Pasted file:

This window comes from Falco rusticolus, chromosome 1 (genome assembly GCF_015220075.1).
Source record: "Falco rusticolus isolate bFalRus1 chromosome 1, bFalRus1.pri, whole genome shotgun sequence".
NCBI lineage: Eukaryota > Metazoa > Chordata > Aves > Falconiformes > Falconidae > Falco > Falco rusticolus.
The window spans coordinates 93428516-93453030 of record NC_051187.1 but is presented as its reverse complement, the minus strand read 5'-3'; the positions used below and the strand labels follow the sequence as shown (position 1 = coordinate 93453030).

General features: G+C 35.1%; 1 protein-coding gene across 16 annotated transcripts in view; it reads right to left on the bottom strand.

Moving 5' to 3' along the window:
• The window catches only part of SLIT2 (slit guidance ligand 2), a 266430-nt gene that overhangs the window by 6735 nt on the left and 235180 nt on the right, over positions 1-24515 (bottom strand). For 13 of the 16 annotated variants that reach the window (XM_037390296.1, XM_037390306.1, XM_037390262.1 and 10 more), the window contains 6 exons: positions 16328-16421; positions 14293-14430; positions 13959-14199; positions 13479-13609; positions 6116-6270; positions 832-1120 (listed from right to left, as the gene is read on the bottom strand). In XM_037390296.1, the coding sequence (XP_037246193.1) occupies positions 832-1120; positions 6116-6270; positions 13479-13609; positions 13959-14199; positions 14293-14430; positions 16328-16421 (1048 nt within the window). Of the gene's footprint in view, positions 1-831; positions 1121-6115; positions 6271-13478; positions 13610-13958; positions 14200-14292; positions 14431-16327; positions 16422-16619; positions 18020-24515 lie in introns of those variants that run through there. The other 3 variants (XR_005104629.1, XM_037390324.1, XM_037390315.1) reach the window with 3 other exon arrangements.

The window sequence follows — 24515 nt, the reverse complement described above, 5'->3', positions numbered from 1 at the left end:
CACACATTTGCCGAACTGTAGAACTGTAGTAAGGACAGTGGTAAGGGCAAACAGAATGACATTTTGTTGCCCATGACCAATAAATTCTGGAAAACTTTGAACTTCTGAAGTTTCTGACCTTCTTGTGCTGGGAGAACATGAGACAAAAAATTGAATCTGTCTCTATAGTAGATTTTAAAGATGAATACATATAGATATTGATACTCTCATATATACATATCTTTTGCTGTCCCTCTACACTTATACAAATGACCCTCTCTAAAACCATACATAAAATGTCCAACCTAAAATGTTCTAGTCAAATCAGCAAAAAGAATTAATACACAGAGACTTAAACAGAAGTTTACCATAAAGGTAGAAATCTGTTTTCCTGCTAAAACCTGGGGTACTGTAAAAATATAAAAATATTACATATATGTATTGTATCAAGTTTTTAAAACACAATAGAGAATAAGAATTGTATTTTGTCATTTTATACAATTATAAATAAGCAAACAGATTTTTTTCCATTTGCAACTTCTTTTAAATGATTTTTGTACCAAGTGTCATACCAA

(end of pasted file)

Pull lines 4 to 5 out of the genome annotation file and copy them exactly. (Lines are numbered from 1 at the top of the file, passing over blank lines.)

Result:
The window spans coordinates 93428516-93453030 of record NC_051187.1 but is presented as its reverse complement, the minus strand read 5'-3'; the positions used below and the strand labels follow the sequence as shown (position 1 = coordinate 93453030).

General features: G+C 35.1%; 1 protein-coding gene across 16 annotated transcripts in view; it reads right to left on the bottom strand.